Cognitive Behavioural Therapy (CBT)
CBT is a form of psychotherapy that is effective for treating a range of mental health problems including, anxiety disorders, problems caused by alcohol and drug use, eating disorders, depression, etc., among others.
In CBT, the psychotherapist and the client work together collaboratively to understand the problem in depth and develop a strategy. CBT emphasizes that individuals with problems learn to be their own therapists. CBT aims to bring in changes in the patient’s behaviour that will help them to feel better. They together find ways of reacting differently to thoughts and feelings, such as challenging negative thoughts that occur.
The psychotherapist teaches coping skills using which the patients can change their thinking, and emotions that cause problems and behaviour. These skills are taught to the patient using practical exercises during the treatment sessions and homework exercises. The CBT approach takes a structured form and the intervention to treat a problem is usually between 6 and 20 sessions.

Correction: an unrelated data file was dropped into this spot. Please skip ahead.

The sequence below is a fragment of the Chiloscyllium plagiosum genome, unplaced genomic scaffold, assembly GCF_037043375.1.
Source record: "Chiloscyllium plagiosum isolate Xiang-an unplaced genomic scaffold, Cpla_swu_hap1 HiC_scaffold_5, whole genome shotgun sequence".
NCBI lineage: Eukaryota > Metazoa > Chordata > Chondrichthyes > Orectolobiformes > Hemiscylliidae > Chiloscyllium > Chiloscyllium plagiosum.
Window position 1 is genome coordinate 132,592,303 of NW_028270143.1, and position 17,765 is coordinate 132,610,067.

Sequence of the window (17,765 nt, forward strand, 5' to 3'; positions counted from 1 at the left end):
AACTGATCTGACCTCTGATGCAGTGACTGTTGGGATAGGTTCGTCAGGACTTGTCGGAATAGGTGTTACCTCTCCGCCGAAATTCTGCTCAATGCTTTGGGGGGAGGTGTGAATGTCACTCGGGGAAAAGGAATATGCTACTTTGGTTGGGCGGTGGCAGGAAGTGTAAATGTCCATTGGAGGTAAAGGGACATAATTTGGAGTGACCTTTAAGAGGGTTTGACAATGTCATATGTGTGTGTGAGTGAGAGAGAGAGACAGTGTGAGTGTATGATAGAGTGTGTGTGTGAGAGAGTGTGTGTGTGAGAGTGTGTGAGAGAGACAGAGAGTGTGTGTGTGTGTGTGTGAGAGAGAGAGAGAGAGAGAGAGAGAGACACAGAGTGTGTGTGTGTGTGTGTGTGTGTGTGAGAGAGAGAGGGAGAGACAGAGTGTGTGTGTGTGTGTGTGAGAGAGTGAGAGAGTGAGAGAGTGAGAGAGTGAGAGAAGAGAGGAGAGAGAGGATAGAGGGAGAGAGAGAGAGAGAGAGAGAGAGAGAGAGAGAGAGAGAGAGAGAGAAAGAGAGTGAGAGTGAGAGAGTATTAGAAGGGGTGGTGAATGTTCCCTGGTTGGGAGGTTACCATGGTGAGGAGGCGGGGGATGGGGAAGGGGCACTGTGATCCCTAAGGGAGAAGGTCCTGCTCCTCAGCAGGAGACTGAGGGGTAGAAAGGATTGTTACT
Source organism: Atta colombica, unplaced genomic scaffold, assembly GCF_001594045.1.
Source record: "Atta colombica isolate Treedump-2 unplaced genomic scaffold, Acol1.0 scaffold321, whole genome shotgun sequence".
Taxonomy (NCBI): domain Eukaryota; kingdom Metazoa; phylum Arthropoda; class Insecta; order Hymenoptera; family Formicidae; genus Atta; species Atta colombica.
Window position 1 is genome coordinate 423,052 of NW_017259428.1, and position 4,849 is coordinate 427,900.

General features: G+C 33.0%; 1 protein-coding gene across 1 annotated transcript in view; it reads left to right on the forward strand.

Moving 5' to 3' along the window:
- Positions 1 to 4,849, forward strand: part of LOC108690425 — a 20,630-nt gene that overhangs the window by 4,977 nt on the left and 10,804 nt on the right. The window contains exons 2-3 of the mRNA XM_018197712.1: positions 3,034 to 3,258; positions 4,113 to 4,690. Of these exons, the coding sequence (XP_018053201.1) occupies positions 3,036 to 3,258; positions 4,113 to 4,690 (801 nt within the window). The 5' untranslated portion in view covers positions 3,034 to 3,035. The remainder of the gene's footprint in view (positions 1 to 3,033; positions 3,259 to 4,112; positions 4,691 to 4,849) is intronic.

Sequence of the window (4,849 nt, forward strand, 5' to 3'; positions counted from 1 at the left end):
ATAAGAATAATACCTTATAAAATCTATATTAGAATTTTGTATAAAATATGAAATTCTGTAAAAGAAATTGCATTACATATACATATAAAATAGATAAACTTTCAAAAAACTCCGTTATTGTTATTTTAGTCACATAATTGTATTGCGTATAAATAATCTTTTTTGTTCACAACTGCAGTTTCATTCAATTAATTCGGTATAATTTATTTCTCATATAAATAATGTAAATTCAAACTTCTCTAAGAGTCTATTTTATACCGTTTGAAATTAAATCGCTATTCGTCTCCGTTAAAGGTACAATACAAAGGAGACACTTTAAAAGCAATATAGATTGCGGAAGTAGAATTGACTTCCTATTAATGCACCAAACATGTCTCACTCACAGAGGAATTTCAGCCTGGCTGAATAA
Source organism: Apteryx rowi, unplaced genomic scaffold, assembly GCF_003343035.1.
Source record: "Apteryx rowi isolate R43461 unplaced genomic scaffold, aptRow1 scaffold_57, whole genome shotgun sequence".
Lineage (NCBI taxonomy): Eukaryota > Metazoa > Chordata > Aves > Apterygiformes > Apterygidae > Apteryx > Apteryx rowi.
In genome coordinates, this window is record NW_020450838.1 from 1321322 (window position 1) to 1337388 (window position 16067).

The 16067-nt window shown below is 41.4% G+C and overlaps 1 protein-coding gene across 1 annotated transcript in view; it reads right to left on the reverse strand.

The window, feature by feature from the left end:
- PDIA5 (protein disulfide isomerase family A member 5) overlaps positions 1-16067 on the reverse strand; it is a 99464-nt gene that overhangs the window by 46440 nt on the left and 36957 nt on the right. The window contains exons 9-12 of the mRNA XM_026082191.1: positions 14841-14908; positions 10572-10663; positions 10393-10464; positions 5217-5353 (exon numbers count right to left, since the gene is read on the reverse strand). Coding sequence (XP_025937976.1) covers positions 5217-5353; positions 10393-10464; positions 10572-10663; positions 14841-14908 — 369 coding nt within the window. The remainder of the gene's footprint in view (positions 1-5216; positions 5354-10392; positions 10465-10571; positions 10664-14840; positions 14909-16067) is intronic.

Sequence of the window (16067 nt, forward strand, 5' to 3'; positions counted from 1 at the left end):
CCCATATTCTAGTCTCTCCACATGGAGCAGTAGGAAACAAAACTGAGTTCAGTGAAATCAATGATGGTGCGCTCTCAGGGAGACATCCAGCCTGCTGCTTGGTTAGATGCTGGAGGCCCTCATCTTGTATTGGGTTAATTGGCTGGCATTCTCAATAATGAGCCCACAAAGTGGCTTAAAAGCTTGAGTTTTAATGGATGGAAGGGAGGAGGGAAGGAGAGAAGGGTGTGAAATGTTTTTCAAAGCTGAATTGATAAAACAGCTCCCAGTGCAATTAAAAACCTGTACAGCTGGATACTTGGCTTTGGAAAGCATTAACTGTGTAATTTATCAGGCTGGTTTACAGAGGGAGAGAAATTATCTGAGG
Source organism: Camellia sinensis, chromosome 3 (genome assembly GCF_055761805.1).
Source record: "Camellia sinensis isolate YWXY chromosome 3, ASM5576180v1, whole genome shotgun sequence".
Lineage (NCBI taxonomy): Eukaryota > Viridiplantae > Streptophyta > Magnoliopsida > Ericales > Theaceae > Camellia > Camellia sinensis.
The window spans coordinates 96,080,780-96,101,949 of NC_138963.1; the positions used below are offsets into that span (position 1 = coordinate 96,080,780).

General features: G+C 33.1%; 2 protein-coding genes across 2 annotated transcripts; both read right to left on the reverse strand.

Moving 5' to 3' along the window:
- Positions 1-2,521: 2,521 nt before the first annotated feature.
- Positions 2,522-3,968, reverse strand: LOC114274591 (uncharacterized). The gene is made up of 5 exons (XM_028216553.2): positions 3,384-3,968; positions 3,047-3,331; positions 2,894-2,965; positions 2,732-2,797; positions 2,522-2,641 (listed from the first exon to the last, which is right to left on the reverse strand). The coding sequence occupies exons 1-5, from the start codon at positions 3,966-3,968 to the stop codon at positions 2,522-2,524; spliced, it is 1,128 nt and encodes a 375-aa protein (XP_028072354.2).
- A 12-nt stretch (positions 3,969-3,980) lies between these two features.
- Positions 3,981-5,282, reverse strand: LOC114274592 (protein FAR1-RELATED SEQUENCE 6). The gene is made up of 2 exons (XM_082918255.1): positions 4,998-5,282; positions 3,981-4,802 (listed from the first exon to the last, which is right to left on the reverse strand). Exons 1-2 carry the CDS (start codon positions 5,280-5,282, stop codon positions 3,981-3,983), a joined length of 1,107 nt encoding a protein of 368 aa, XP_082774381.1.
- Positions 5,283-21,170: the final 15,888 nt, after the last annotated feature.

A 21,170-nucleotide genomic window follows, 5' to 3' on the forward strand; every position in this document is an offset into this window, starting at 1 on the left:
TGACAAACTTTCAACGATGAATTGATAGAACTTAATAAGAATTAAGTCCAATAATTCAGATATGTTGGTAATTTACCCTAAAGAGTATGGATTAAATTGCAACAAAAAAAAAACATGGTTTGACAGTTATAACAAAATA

CBT is a treatment approach which has demonstrated that it is as effective as other psychotherapy methods and treatment using drugs. CBT has a strong evidence base and advances in the methodology have been made via both research and clinical practice. The National Institute of Clinical Excellence (NICE) strongly recommends CBT for the treatment of managing long-term illnesses, depression, postnatal depression, OCD, anxiety, and post-traumatic stress disorder.